Observations and Insights on Selling

The SalesPractice blog offers weekly observations and insights for sales practitioners pursuing the highest levels of performance in personal selling.

This Week's Post:

Making a Proposal a Proposition

Gary Boye

BUYERS DON'T BUY a proposal. They buy the proposition. That's why any proposal worth the paper it's written on must contain a proposition. As we discussed in the last chapter, it's the proposition that counts. Without it, we're not selling anything, because we have nothing to sell.

In business to business selling, many buyers are regimented into a fixed buying format specifically for their own convenience. That does not necessarily mean that it is a good process. Cutting to the chase or getting to bottom line for expediency is a prime cause of missed opportunities for making better purchases. When salespeople religiously align with such bureaucratic rituals among buyers, they sacrifice their own creativity and put themselves at the mercy of unfriendly inertia.

A Sales Letter in Disguise

A well-written proposal is a sales letter in disguise. The driving force in any proposition can be summed up in two words: "added value." Unfortunately, we hear that term used so often among marketing types it's easy to ignore the meaning. I prefer to refer to "adding value" with the words, "sweetening the pot."

The sales industry is not crowded with good copy writers. That's a good thing for you and I. Few people know that proposal writing is copy writing and the best proposals reflect the skills of good copy writing because that is conversation also.

I'm not blind to the fact that I've introduced a new challenge. I encourage salespeople to become skilled at good copy writing. The pay-off is immense.

Emphasize Features and Benefits.

The best of the best in selling will disassociate themselves from the norm. Submitting a written quotation that merely outlines price, goods, service, warranty, and/or scope of work might well align with what the prospective buyer expects. However, the overriding best practice in sales is to always strive to exceed expectations. A proposal, if constructed creatively, can distinguish a company or representative by offering a benefit not readily available elsewhere. Never should any written communication be perceived as if it were a rubber stamped form. Instead, a well-written proposal can emphasize features and benefits like quality of service and support, prompt delivery, and time sensitive offers that harbor no extra costs.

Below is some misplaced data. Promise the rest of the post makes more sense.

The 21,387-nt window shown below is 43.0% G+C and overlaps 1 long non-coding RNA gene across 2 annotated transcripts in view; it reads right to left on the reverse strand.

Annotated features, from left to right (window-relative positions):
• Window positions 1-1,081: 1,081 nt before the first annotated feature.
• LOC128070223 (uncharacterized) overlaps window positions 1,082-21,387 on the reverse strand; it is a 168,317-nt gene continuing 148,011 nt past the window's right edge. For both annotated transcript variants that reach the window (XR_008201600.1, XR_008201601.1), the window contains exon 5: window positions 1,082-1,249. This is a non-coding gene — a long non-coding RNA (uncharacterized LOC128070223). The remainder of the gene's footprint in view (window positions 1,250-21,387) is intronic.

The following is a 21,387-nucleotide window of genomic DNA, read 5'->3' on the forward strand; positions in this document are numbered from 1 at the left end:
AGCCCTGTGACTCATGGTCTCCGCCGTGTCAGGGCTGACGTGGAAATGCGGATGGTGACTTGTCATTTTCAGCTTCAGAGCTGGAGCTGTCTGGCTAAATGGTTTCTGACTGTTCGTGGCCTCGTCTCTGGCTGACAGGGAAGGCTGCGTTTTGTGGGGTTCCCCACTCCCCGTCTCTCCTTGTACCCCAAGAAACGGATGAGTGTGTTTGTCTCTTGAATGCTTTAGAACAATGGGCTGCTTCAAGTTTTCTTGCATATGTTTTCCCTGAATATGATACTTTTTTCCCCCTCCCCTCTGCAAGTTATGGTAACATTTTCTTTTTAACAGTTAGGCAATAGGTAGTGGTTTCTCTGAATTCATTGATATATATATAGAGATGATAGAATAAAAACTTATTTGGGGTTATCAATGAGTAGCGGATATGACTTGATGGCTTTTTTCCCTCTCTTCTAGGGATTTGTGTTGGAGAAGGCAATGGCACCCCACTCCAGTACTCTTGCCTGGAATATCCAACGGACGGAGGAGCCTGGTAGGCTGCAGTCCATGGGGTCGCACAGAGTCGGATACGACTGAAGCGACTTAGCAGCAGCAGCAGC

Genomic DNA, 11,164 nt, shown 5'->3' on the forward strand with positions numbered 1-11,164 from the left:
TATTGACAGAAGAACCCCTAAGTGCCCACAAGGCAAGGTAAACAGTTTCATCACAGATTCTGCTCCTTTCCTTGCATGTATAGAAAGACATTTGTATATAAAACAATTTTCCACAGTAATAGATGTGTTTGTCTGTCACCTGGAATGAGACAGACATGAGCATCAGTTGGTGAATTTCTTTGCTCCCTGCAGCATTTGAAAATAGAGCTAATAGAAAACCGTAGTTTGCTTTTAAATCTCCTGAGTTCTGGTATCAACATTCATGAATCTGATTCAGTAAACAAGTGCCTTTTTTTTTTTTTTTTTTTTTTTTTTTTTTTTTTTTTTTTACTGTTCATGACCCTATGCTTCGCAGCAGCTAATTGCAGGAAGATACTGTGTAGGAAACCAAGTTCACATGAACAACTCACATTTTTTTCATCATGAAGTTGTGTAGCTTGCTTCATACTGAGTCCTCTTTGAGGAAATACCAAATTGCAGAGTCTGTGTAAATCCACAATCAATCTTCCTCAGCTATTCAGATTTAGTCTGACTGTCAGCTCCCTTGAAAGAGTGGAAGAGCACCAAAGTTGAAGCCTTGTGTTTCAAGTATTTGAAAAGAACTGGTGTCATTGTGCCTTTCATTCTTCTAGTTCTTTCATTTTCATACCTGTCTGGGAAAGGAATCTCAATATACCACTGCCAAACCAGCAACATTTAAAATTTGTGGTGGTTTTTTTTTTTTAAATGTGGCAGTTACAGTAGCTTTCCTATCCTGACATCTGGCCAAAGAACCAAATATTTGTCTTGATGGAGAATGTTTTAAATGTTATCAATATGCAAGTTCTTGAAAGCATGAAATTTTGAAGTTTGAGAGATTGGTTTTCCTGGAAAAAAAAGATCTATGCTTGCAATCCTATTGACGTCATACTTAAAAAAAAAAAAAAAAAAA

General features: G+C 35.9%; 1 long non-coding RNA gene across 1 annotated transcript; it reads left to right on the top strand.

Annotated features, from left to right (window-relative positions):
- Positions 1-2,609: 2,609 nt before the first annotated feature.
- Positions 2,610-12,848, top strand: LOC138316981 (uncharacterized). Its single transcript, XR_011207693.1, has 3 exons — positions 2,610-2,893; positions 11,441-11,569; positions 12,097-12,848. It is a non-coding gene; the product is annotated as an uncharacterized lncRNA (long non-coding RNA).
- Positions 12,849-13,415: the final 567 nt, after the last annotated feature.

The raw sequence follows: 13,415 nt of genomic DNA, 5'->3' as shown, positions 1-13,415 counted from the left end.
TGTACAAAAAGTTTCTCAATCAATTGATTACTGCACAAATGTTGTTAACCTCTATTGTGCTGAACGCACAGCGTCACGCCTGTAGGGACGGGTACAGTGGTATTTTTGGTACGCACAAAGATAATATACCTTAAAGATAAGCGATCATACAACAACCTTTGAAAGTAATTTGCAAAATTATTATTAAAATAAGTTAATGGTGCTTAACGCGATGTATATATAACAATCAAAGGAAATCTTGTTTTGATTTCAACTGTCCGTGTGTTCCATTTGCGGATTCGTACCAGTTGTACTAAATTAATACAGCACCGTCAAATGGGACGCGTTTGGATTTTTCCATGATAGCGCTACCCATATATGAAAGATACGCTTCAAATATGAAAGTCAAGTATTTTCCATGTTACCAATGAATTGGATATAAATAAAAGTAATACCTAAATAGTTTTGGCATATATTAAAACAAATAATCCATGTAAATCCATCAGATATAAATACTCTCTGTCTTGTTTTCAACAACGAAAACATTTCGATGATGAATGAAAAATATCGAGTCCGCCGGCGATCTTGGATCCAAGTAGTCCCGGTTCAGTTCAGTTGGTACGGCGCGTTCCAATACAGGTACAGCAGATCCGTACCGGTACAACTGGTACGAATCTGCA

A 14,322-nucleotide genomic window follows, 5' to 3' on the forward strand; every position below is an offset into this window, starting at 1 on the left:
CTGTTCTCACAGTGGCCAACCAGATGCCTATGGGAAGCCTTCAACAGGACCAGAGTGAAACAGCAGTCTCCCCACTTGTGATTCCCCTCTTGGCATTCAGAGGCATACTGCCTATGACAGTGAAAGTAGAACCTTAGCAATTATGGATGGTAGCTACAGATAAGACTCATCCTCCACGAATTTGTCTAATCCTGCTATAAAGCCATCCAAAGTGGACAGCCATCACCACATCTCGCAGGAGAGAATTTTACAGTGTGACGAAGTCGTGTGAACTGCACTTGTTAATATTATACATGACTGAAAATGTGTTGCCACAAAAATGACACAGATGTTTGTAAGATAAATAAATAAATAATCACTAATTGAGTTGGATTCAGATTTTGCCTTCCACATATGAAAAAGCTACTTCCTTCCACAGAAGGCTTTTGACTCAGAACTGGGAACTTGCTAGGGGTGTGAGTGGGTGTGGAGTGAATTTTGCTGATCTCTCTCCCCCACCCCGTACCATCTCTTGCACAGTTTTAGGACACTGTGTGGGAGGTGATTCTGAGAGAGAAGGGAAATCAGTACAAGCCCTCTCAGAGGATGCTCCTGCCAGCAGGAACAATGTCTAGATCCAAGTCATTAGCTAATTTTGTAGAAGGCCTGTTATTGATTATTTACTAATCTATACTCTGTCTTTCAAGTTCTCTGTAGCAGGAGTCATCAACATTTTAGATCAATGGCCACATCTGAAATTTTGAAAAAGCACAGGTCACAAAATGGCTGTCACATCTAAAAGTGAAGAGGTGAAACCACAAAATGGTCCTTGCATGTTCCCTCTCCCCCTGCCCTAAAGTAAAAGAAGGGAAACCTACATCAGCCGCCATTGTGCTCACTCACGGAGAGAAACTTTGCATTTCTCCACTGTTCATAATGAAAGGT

Headlines in our Proposal

Every Request for Quotation is an opportunity for us to tell our story, not to align with a buyer's mundane or dogmatic process. What do all well-constructed sales letters have in common? They use headlines. Why? Headlines are magnets. All the best sales copywriters agree; people read headlines with a sharper eye than they read copy.

Stay Creative and Ahead of the Competition.

It's important to keep in mind is that the actual process of designing the customer value proposition is an ongoing process. Our competition is likely to begin offering the same type of enhancements over time. In fact, they'll be looking to offer more attractive offers. This means that a company's brain trust must constantly be searching for methods to improve the perceived value of customer benefits so they can maintain their advantage. A well-crafted value proposition makes it possible to not rely solely on price to win the business. Little extras count and they should be highlighted in our proposal.

We Decide Where the Selling Conversation Ends.

Earlier we discussed the "best practice" about making every conversation meaningful. Sometimes we have to interrupt the buying process in order to get it where we want it to go. We decide where the conversation ends. So long as we are fair and ethical, we can shape our own protocol. Requests for quotations that describe the buyer's requirements and specifications are not always etched in stone. Nor are they always accurate. More often than not, negotiation takes center stage.

Without a strong and differentiating proposition all selling processes are sterile. With one, the seller can occupy the driver's seat. Then "negotiation" simply takes the form of "modification". Modify the terms, modify the offer, modify the quantity, etc. --all to reach accord and closure.